By TEDDYE SNELL
Armed with career choices, salaries and checkbooks, a group of fourth-graders on Tuesday learned how much it costs to live in the modern age.
The students, members of Heritage Elementary School’s Boys & Girls Club, are participating in “Welcome to the Real World,” a lifestyle and budgeting program provided by Heather Winn, Extension educator, family and consumer sciences for the Oklahoma Cooperative Extension Service in Cherokee County.
Throughout the five-week program, the youth are exploring career opportunities, learning about the salaries those choices will earn them, and ultimately how to go out in the world and make lives for themselves.
“This is the first time I’ve had a group this young,” said Winn. “I’ve taught 4-H’ers, day campers and two classes of Tahlequah High School senior girls. One of the senior girls told me she wished she’d had the information when she was a freshman.”
In previous sessions, the youngsters had made career choices ranging from housekeeper to physician’s assistants, along with pay commensurate for the career choice. Those salaries were entered into checkbook registers, and the kids learned how to write checks to pay bills.
“Some wanted to be doctors, but they’re starting this exercise at age 25,” said Winn. “I told them they didn’t have enough time to become a doctor by age 25, so we opted for physician’s assistant.”
On Tuesday, with their first deposits logged in their check registers, the youth were tasked with obtaining housing and transportation, and paying for utilities, insurance, groceries and entertainment.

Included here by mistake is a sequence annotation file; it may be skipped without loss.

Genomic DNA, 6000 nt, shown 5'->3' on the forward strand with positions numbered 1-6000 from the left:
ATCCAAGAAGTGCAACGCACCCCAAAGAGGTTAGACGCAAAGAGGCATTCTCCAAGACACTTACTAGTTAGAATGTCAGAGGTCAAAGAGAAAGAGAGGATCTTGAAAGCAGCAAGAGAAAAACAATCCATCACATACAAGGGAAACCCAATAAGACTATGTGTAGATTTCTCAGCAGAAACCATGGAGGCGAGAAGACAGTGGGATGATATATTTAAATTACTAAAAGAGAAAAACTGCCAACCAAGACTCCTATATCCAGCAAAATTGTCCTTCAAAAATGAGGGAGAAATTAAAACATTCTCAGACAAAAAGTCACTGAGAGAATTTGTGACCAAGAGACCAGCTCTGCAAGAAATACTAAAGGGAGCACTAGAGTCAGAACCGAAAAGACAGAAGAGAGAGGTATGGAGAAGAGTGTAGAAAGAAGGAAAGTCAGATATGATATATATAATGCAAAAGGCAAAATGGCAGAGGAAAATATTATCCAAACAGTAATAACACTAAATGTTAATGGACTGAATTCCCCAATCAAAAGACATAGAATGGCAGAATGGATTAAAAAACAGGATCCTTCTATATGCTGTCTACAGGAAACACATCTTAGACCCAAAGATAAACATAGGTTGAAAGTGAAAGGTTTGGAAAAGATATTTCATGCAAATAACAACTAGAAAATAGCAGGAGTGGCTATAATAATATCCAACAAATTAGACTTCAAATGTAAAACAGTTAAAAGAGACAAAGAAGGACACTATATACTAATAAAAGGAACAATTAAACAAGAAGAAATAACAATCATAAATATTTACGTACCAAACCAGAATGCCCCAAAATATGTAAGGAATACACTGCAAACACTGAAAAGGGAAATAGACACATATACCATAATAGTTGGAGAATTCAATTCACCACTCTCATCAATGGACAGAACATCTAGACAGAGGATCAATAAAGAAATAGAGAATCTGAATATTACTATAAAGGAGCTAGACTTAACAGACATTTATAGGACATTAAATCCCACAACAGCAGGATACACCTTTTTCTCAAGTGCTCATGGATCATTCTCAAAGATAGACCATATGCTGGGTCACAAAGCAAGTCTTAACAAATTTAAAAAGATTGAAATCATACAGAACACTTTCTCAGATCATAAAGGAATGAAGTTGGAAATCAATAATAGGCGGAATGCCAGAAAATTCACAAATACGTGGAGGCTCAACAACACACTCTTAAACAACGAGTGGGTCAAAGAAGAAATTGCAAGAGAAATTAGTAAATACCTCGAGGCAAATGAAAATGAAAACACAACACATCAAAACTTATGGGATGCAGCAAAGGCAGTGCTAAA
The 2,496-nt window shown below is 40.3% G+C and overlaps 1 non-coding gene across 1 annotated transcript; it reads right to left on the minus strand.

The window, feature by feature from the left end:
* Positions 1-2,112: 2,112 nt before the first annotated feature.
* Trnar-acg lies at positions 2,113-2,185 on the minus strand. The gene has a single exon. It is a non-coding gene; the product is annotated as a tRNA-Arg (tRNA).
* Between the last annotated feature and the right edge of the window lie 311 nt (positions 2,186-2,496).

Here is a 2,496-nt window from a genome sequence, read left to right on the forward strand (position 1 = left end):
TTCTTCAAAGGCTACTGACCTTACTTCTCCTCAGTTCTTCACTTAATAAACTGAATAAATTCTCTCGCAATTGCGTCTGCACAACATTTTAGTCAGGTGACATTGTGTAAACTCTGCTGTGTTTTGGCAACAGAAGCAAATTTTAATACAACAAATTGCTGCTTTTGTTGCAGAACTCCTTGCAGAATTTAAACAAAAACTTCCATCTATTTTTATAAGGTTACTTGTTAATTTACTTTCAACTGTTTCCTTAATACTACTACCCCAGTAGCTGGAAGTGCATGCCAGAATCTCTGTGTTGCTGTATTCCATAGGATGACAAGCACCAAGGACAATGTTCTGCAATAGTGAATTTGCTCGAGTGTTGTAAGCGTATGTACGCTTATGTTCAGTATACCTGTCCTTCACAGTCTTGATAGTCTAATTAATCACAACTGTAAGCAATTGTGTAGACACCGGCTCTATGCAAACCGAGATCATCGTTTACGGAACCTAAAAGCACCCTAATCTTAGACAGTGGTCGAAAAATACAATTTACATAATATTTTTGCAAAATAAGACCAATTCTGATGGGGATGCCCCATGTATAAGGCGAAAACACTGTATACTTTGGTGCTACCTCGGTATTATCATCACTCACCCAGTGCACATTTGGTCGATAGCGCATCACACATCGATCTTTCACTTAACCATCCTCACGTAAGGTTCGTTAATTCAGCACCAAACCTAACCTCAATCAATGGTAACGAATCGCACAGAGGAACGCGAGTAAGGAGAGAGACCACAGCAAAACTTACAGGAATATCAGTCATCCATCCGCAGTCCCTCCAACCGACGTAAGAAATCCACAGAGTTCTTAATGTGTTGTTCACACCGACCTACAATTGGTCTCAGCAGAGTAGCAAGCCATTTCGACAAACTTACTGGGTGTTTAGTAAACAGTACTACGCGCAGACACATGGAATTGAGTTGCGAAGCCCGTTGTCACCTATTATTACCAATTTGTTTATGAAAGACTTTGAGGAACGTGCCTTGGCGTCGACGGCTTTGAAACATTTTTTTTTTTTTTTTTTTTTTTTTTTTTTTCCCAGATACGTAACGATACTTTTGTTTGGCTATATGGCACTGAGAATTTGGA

“Now remember, if you run out of money, [Assistant] Jody [Vick] and I will be bankers willing to make you a loan,” said Winn. “We’ll be willing to loan you $1,000, but you’ll only get $900, because we’ll charge you a 10 percent finance charge. You’ll also be responsible for paying that loan back, along with making your other payments.”
The fear of running out of money took hold with some of the kids early on.
“Will I have money left if I get this house?” asked one girl.
Others quickly realized career choices can make all the difference in the world when it comes to earning more money.
“I’m for sure going to be a doctor,” said Sloan French.
Housing choices included urban or suburban setting; buying or renting; and house or apartment. Once housing was established, the kids moved on to choosing a vehicle. Those options included a sports car, a small truck, an SUV, a hybrid sedan, a regular sedan or a compact car.
“We also have a chance card for each of you,” said Winn. “Now, that could be that you receive a birthday card with $20 in it, or it could be you have a flat tire you have to pay for. Those are things in life you just can’t plan.”
Most of the kids quickly selected their housing, writing out their first checks to Real World Real Estate, and moved on to picking a car. Some fourth-graders ran out of money making this decision.
“If I get the sports car, I’ll have one dollar left,” said one boy. “Yeah, I think I’m going to do that.”
B&GC staffer Elijah Kingfisher, who was helping students, pointed out there were several more things to pay for after buying the car – including insurance, groceries, utilities and entertainment.
“I’ll just get money from my parents,” said the boy.
Another student, a girl, was in the same predicament: She decided to purchase the sports car, and only had a dollar left for her other expenses.
“I think I’ll just go get a loan,” she said.
Winn reminded the youngster that she’d be happy to loan her the money, but she’d have to pay it back.
Winn firmly believes money management is one of the most important life skills a person can learn.
“And the school of hard knocks can be really expensive,” said Winn. “Even though a young person may hold a job and earn money, they often lack the skills to make the lifestyle choices necessary for successful money management.”
For more information or to schedule an educational program locally about financial management, contact Heather Winn at (918) 456-6163.